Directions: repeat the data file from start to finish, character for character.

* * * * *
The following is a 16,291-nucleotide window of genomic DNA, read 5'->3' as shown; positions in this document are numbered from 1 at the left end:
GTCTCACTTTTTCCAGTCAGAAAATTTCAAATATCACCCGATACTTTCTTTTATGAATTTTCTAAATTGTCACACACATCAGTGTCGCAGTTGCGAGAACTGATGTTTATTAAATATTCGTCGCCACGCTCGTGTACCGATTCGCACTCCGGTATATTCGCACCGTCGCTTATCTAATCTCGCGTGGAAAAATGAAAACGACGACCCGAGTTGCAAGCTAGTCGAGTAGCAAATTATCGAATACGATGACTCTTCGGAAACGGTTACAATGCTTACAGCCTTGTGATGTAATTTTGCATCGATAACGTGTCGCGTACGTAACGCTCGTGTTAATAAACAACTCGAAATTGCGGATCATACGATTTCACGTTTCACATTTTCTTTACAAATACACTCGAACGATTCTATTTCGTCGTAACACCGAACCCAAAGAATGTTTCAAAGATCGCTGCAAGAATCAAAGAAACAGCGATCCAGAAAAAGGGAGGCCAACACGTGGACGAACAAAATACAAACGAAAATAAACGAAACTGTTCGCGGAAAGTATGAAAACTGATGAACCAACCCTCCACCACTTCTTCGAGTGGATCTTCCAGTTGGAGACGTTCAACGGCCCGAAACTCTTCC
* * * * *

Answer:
The following is a 16,291-nucleotide window of genomic DNA, read 5'->3' as shown; positions in this document are numbered from 1 at the left end:
GTCTCACTTTTTCCAGTCAGAAAATTTCAAATATCACCCGATACTTTCTTTTATGAATTTTCTAAATTGTCACACACATCAGTGTCGCAGTTGCGAGAACTGATGTTTATTAAATATTCGTCGCCACGCTCGTGTACCGATTCGCACTCCGGTATATTCGCACCGTCGCTTATCTAATCTCGCGTGGAAAAATGAAAACGACGACCCGAGTTGCAAGCTAGTCGAGTAGCAAATTATCGAATACGATGACTCTTCGGAAACGGTTACAATGCTTACAGCCTTGTGATGTAATTTTGCATCGATAACGTGTCGCGTACGTAACGCTCGTGTTAATAAACAACTCGAAATTGCGGATCATACGATTTCACGTTTCACATTTTCTTTACAAATACACTCGAACGATTCTATTTCGTCGTAACACCGAACCCAAAGAATGTTTCAAAGATCGCTGCAAGAATCAAAGAAACAGCGATCCAGAAAAAGGGAGGCCAACACGTGGACGAACAAAATACAAACGAAAATAAACGAAACTGTTCGCGGAAAGTATGAAAACTGATGAACCAACCCTCCACCACTTCTTCGAGTGGATCTTCCAGTTGGAGACGTTCAACGGCCCGAAACTCTTCC